After two months of siphoning off 50 percent of my income into these sub-savings accounts, I now have $948.88 in savings. That feels, to quote Fun Home, like “seven million billion thousand.”
“Henry” describes a particular type of adult who has enough money to buy mid-range luxury goods and yet obstinately chooses not to buy them.
Every Friday, I tally up all of the freelance payments I’ve received that week and put 20 percent towards taxes, 20 percent towards debt, and 10 percent into regular savings.
I’m clever enough with math to understand that this means chopping off 50 percent of my income as soon as it hits my checking account and stuffing it somewhere else, but I hadn’t quite realized what that would feel like in practice.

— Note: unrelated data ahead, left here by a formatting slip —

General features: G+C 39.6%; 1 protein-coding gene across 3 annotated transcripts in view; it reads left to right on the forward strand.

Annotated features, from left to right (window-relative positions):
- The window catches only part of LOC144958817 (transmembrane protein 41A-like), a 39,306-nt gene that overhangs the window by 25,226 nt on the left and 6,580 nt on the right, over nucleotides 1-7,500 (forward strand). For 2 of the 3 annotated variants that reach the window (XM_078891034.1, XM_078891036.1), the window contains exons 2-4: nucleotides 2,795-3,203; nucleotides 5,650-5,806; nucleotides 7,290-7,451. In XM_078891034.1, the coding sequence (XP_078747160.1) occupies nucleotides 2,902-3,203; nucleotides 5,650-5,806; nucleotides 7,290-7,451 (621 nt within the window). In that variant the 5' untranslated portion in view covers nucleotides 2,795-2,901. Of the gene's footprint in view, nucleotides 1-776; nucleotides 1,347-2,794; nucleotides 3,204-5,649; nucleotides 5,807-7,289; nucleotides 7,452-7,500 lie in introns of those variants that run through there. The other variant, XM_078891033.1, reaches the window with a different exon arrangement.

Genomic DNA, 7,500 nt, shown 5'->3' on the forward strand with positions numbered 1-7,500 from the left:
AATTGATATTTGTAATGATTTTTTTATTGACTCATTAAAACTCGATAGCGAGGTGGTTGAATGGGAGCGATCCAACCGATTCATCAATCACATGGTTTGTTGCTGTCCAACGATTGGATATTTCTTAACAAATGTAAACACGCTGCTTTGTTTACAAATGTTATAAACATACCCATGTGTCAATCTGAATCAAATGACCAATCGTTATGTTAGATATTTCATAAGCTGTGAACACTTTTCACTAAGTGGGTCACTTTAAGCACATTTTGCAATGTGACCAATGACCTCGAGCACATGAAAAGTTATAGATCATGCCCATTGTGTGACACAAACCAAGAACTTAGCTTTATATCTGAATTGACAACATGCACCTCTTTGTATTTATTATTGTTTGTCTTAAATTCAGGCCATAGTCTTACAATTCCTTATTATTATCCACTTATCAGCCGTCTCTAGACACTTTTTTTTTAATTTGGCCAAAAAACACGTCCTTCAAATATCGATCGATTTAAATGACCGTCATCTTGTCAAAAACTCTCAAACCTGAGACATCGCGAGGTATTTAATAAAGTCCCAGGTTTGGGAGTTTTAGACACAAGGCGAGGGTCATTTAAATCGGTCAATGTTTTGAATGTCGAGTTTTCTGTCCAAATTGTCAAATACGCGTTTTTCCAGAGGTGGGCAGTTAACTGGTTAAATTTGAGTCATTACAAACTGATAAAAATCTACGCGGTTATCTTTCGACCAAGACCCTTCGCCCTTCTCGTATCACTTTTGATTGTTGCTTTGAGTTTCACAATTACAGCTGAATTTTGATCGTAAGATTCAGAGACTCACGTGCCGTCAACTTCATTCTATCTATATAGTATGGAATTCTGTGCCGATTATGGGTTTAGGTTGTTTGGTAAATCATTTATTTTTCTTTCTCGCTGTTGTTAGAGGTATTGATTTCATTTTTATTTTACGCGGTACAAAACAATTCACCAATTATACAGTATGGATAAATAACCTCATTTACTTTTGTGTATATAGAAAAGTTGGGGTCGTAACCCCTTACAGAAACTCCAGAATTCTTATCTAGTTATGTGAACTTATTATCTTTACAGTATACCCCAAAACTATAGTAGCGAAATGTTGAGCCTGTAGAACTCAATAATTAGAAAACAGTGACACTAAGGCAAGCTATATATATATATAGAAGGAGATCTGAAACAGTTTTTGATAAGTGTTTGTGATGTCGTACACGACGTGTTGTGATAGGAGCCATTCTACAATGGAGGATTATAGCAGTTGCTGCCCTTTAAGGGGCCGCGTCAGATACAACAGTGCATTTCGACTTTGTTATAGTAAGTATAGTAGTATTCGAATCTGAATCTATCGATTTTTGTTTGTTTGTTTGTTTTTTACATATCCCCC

How do you know when to stop spending? What prevents you from buying everything you want as soon as you see it?
It’s time to check in on our debt payments and savings goals again.
If you’re earning “enough” and you’ve got a little bit left over, and you’re only ever going to have a little bit left over, why not share some of what you’ve got? But now I’ve got more than a little bit left over, and I’m starting to think of my money as stackable units.
How much money have we all overspent because of something we didn’t yet know about? For example: I didn’t know until this year that I could deduct part of both my smartphone bill and my Internet bill from my taxes. (Business expense.) If I had known that a few years ago, I might have saved myself a little money.
Tara Siegel Bernard writes in the Times that financial services companies like Fidelity, which provides employer-based retirement plans for more than 13 million workers, have started to tailor financial advice and messaging to specific demographics: members of generational and income groups, Hispanics, and women.